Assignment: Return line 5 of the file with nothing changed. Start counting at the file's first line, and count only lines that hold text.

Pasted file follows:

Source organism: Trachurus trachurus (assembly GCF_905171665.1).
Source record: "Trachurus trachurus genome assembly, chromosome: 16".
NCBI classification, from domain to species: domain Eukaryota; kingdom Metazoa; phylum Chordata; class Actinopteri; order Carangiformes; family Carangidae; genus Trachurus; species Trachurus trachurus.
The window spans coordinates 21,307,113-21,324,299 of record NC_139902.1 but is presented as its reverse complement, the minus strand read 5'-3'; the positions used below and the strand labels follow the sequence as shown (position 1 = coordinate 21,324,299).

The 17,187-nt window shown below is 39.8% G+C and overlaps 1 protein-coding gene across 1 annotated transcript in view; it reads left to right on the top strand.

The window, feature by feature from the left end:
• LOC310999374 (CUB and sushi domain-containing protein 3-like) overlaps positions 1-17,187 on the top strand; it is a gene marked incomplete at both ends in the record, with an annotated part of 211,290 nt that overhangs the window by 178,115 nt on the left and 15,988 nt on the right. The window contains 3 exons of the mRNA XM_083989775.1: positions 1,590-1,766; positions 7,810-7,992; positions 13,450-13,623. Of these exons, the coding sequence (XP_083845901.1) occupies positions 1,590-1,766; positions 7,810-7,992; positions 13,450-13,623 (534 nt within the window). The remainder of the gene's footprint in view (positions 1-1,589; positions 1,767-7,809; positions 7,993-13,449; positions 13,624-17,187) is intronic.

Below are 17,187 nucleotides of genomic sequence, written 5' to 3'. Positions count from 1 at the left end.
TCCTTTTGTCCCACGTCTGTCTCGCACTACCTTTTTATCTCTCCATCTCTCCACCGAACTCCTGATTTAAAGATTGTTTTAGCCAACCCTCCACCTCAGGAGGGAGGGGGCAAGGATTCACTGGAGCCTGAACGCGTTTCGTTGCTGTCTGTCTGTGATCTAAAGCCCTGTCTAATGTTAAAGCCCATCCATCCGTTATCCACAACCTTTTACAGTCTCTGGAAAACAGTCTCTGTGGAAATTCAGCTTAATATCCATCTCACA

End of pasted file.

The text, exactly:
The 17,187-nt window shown below is 39.8% G+C and overlaps 1 protein-coding gene across 1 annotated transcript in view; it reads left to right on the top strand.